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Article

Perceived Stress Can Mediate the Associations between a Lifestyle Intervention and Fat and Fast Food Intakes

1
College of Nursing, The Ohio State University, Columbus, OH 43210, USA
2
School of Nursing, University of Wisconsin-Madison, Madison, WI 53705, USA
3
Department Psychology, The Ohio State University, Columbus, OH 43210, USA
*
Author to whom correspondence should be addressed.
Received: 24 October 2020 / Revised: 14 November 2020 / Accepted: 20 November 2020 / Published: 24 November 2020
(This article belongs to the Special Issue Nutrients, Metabolism and Obesity Prevention)
This secondary analysis study addressed a gap of knowledge: whether perceived stress reduction created by a lifestyle intervention might serve as a mediator for reducing fat and fast food intakes in low-income overweight or obese mothers of young children. This analysis included 338 low-income overweight or obese mothers of young children who completed a phone interview immediately after the 16-week lifestyle intervention. Valid surveys were used to assess perceived stress and fat and fast food intakes. Composite indicator structural equation modeling was performed to test the mediation effects. The overall effect of the intervention was not significant for fat intake but was significant for fast food intake (B = −0.53, p < 0.05). When assessing the potential role of perceived stress as a mediator, the indirect effects of the intervention on fat (B = −0.39, p < 0.01) and fast food (B = −0.27, p < 0.01) intakes were both significant. Future dietary intervention studies aimed to reduce fat and fast food intakes in low-income overweight or obese mothers of young children might consider including practical strategies aimed at reducing perceived stress. View Full-Text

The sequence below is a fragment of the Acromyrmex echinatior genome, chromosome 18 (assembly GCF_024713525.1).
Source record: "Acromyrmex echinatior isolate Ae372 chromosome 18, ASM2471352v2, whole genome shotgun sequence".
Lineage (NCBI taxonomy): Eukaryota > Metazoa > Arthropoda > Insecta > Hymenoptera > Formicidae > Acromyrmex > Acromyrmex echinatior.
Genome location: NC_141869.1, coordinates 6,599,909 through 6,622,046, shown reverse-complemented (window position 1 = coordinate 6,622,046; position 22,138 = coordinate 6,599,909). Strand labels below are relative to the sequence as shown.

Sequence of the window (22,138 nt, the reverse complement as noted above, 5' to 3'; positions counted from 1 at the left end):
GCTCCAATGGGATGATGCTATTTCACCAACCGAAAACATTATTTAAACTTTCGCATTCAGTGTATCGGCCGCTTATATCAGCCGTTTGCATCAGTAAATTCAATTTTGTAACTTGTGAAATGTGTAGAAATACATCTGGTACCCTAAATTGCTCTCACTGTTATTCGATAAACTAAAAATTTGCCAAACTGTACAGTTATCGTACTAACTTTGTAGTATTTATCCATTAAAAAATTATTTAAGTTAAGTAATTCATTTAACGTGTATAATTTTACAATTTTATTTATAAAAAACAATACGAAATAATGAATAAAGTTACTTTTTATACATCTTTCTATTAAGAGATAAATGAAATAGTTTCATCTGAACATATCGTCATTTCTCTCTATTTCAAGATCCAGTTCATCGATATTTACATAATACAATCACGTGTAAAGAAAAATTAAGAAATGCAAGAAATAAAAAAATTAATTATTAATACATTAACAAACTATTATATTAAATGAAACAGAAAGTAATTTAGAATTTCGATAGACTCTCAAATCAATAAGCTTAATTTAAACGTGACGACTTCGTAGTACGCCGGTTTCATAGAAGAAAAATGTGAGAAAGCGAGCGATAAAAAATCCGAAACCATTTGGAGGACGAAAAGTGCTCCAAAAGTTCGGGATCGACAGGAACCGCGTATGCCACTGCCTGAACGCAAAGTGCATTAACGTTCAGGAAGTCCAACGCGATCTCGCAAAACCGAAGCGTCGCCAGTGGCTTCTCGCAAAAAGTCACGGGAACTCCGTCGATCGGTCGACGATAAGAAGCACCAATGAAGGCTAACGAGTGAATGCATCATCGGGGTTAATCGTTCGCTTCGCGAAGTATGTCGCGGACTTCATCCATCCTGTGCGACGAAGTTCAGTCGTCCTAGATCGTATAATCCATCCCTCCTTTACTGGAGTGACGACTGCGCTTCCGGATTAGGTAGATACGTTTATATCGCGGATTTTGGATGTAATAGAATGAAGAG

Keywords: stress; low-income women; fat intake; fast food intake; obesity stress; low-income women; fat intake; fast food intake; obesity
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MDPI and ACS Style

Chang, M.-W.; Brown, R.; Wegener, D.T. Perceived Stress Can Mediate the Associations between a Lifestyle Intervention and Fat and Fast Food Intakes. Nutrients 2020, 12, 3606. https://0-doi-org.brum.beds.ac.uk/10.3390/nu12123606

AMA Style

Chang M-W, Brown R, Wegener DT. Perceived Stress Can Mediate the Associations between a Lifestyle Intervention and Fat and Fast Food Intakes. Nutrients. 2020; 12(12):3606. https://0-doi-org.brum.beds.ac.uk/10.3390/nu12123606

Chicago/Turabian Style

Chang, Mei-Wei, Roger Brown, and Duane T. Wegener 2020. "Perceived Stress Can Mediate the Associations between a Lifestyle Intervention and Fat and Fast Food Intakes" Nutrients 12, no. 12: 3606. https://0-doi-org.brum.beds.ac.uk/10.3390/nu12123606

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